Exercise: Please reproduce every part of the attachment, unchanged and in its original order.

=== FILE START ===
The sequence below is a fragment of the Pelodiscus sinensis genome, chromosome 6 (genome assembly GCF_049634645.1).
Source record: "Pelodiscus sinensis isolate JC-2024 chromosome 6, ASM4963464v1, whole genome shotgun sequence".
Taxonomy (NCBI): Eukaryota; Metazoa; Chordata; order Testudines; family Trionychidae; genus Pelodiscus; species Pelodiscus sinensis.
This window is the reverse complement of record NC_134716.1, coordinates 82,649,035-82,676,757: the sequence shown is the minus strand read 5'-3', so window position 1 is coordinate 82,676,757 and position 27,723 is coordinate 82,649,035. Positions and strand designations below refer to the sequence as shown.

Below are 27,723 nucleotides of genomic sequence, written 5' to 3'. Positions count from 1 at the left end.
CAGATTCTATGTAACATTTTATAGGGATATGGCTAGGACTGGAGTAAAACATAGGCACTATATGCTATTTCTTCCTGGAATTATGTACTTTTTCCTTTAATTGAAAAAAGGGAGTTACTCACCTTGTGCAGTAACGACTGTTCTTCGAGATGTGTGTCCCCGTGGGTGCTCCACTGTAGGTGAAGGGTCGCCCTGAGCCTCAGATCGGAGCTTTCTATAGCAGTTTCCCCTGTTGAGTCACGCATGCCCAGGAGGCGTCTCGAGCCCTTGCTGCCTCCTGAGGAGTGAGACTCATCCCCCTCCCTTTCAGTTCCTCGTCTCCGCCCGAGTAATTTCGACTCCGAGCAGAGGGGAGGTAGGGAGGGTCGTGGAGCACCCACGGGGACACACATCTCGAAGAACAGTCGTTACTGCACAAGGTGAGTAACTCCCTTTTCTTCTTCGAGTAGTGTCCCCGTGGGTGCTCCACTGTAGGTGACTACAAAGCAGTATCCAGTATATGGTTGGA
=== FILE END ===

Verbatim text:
The sequence below is a fragment of the Pelodiscus sinensis genome, chromosome 6 (genome assembly GCF_049634645.1).
Source record: "Pelodiscus sinensis isolate JC-2024 chromosome 6, ASM4963464v1, whole genome shotgun sequence".
Taxonomy (NCBI): Eukaryota; Metazoa; Chordata; order Testudines; family Trionychidae; genus Pelodiscus; species Pelodiscus sinensis.
This window is the reverse complement of record NC_134716.1, coordinates 82,649,035-82,676,757: the sequence shown is the minus strand read 5'-3', so window position 1 is coordinate 82,676,757 and position 27,723 is coordinate 82,649,035. Positions and strand designations below refer to the sequence as shown.

Below are 27,723 nucleotides of genomic sequence, written 5' to 3'. Positions count from 1 at the left end.
CAGATTCTATGTAACATTTTATAGGGATATGGCTAGGACTGGAGTAAAACATAGGCACTATATGCTATTTCTTCCTGGAATTATGTACTTTTTCCTTTAATTGAAAAAAGGGAGTTACTCACCTTGTGCAGTAACGACTGTTCTTCGAGATGTGTGTCCCCGTGGGTGCTCCACTGTAGGTGAAGGGTCGCCCTGAGCCTCAGATCGGAGCTTTCTATAGCAGTTTCCCCTGTTGAGTCACGCATGCCCAGGAGGCGTCTCGAGCCCTTGCTGCCTCCTGAGGAGTGAGACTCATCCCCCTCCCTTTCAGTTCCTCGTCTCCGCCCGAGTAATTTCGACTCCGAGCAGAGGGGAGGTAGGGAGGGTCGTGGAGCACCCACGGGGACACACATCTCGAAGAACAGTCGTTACTGCACAAGGTGAGTAACTCCCTTTTCTTCTTCGAGTAGTGTCCCCGTGGGTGCTCCACTGTAGGTGACTACAAAGCAGTATCCAGTATATGGTTGGA